Thursday, May 29, 2008
I was having coffee this morning with a wonderful person who works at Visa who I worked with on a project when I was at CyberSource. We were talking about some of the "funny" ( you have to be a payment geek ) things about the payment biz. It always made me chuckle when I ate at a Chinese restaurant that was just down the hill from Visa's offices in San Mateo, where a lot of Visa people ate, and they had a sign like the one in this post about the minimum purchase when paying with a card. Of course, Visa's rules clearly state that merchants are not allowed to have a minimum. I doubt if anyone ever called the merchant on it. Over the years as I have conversed with industry outsiders they viewed these rules as absolutes. I would refer to this story to set them straight.
Monday, May 26, 2008
This evening I was shopping for a new technology cordless phone (DECT 6.0) and came across a sweet deal at Buy.com. When I went to check out, they were offering eBillme as a payment alternative. Since it is mandatory that I try every new payment method, I gave it a shot. I was pretty impressed. For those of you not familiar, this is a Push payment. You shop, choose eBillme, then are given instructions to log in to your bank's bill payment site and set eBillme up as a payee and make a payment. That part was easy since eBillme was pre-registered within Wells Fargo's bill pay service. All I had to do was cut and paste the Account number I was assigned, fill in the amount and I was done. Within the next 2 days or so, eBillme will get paid by Wells and then I imagine it is another 1-2 days and the merchant will get paid. I am guessing, the fee is less than credit card and it is a guaranteed payment. In theory, I believe there could still be fraud if someone takes over your online banking account, but the consumer would be protected by RegE. Welcome any feedback!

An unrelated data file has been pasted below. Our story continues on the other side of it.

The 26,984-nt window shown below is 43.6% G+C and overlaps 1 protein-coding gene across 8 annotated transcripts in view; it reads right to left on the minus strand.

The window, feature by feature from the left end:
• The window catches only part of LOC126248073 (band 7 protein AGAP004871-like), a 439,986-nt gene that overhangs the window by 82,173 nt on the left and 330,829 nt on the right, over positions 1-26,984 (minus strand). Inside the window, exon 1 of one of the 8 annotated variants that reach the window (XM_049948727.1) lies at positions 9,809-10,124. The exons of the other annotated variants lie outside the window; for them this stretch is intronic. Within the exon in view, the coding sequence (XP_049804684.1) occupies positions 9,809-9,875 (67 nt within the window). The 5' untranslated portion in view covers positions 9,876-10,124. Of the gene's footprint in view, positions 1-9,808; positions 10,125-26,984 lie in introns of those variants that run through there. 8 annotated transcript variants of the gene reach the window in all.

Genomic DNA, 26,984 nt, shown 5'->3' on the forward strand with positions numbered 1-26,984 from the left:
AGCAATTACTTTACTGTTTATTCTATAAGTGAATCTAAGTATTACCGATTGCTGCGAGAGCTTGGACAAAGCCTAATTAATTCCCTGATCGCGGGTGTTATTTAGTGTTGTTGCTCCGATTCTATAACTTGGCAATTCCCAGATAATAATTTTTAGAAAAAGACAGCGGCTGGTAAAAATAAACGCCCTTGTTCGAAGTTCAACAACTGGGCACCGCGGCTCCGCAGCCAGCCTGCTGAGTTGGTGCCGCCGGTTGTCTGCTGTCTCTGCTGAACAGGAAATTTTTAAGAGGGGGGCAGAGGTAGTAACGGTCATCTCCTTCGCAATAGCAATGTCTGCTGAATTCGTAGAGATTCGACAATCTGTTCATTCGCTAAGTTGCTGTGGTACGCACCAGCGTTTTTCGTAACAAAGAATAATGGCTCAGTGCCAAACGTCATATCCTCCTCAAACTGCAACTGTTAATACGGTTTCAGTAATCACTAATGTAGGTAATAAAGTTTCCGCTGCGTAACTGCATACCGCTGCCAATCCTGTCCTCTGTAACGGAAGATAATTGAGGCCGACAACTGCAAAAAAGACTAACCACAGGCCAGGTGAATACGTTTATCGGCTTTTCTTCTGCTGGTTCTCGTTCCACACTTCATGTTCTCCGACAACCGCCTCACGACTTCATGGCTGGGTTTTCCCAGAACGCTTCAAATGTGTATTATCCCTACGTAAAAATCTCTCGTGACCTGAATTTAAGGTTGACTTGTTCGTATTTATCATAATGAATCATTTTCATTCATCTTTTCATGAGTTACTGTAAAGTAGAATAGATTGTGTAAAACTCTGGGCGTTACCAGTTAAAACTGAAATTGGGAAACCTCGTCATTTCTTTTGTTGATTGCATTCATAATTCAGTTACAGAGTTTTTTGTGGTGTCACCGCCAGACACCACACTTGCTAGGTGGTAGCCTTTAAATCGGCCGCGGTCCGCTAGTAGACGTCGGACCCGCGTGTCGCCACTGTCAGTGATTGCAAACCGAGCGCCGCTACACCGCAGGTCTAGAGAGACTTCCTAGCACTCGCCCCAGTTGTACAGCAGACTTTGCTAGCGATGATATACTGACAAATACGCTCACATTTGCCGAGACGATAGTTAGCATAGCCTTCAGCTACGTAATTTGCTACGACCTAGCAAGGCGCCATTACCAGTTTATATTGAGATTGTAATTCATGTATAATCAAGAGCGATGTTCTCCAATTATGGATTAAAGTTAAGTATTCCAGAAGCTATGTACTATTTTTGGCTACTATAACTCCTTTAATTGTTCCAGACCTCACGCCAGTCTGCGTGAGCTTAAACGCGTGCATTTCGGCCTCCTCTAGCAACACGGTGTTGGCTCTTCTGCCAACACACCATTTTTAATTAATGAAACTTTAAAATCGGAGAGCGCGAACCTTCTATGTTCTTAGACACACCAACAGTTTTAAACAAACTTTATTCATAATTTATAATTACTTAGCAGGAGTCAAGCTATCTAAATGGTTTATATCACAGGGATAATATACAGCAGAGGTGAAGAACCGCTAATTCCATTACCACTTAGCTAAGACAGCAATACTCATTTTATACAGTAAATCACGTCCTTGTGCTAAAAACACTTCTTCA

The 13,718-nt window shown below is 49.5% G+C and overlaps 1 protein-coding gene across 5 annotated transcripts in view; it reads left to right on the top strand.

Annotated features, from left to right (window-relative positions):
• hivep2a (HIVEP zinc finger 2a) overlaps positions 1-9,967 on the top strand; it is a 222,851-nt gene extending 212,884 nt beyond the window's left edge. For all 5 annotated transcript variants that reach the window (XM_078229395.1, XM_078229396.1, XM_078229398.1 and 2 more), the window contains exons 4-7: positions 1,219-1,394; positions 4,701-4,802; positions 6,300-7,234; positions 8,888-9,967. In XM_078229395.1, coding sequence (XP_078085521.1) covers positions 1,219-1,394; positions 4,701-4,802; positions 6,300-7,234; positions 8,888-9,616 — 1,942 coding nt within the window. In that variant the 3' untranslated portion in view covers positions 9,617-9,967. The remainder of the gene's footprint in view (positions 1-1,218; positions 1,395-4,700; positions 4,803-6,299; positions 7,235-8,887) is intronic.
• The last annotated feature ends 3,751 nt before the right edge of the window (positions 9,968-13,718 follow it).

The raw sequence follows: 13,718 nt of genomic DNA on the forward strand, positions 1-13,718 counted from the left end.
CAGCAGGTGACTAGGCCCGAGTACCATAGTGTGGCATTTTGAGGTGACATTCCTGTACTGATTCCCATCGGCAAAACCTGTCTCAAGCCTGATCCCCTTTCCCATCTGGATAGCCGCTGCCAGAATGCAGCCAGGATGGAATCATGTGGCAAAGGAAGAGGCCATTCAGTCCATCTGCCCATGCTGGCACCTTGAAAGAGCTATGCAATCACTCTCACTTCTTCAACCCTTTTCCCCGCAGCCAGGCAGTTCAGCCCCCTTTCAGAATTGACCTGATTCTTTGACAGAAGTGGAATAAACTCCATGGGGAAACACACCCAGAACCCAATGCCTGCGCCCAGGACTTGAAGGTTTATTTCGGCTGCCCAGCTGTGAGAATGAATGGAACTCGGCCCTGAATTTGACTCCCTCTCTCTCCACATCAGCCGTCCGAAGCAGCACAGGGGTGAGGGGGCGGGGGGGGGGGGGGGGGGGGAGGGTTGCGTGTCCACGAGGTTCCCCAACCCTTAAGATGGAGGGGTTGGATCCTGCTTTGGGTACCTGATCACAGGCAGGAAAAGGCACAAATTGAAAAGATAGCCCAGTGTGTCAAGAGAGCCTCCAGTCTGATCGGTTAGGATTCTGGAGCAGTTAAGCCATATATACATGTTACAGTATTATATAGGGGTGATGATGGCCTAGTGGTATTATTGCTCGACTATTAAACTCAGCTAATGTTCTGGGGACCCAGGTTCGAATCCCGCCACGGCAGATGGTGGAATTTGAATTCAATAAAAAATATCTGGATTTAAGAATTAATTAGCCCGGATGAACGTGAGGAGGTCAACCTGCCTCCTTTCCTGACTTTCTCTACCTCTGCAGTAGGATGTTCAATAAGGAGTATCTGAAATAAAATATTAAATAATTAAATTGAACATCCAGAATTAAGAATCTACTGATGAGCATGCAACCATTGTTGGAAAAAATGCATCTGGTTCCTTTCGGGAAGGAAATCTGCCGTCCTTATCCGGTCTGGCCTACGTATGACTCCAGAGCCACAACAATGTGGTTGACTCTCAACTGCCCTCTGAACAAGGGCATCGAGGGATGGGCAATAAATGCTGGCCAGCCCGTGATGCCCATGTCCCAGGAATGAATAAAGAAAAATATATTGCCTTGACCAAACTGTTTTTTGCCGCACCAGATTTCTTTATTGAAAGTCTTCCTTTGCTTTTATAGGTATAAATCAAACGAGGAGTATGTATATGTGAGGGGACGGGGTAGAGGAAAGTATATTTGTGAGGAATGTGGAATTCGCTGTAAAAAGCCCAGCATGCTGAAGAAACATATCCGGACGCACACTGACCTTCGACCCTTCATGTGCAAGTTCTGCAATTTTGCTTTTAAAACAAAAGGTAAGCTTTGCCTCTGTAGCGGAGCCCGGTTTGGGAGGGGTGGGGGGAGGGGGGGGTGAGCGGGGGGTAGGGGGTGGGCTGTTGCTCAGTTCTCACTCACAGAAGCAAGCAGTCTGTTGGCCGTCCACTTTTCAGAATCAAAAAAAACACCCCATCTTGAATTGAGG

Friday, May 23, 2008
I just returned from yet another conference covering the area of casual gaming, MMOGs and Social Networks. This was a much smaller conference than the ION conference from last week. On a scale of 1:10, it gets about a 6.5. It was mediocre on content but surprisingly the quality of the speakers and attendees was relatively high. One of the key debates in this realm is where the revenue is going to come from. Is it advertising or subscriptions or micro-transactions or some combination. Unlike the session I did at ION, there wasn't a session to educate this audience about the nuances of payment which they could definately benefit from. One of the sponsors of the conference was PaymentOne which offers landline billing and has signed some name recognizable game companies. My personal opinion is that mobile billing will be far more successful. Landline billing has been around for a long time but with landlines diminishing, the user experience being very time consumming and inconvenient (ie; you have to be home), you can't be on VOIP and the lack of being able to tie a transaction much more positively to a particular user, I not only do not see it being viable but in fact gives the notion of billing to a phone bill a bad name. I welcome any debate or questoins on these topics. p.s. The food was 10x better at the ION conference!!
Saturday, May 10, 2008
On Friday, I attended a meeting of this organization. It was very well attended, oversubscribed actually, by members of the mobile carrier industry, bunch of VCs, mobile phone manufacturers, emerging mobile payment players, etc... Most of the talk was about Person<>Person (domestic and cross border) transfers and NFC (oops, I mean RFID, oops, I mean Contactless). Presentations were made by Visa, Obopay, SK Telecom, Firethorn, and Vivotech. The presentations were very good, lite on the sales pitches. The 800 lb gorilla in the room is on the on-going debate over the business model between the FIs and the Mobile Carriers. Of course, it you like seeing big fat gorillas dance, this would have been a great oppty since no one wanted to take on the issue directly. Lucky for us here at Danal, our BilltoMobile service is not a victim of this debate. If anyone would like any more specific info on the event, feel free to place a comment. Unfortunately as a pre-revenue start-up, we cannot afford to pay $4k to join the Telecom Council so we won't be getting copies of the PPTs. We could only afford the $100 ticket price.
Thursday, May 8, 2008
I am going to start communicating this blog url out to folks. Rather than me simply blurting out my opinions on the many diverse topics of interest in the payment world, I just want to open it up and have people start "talking" and we will see where it goes.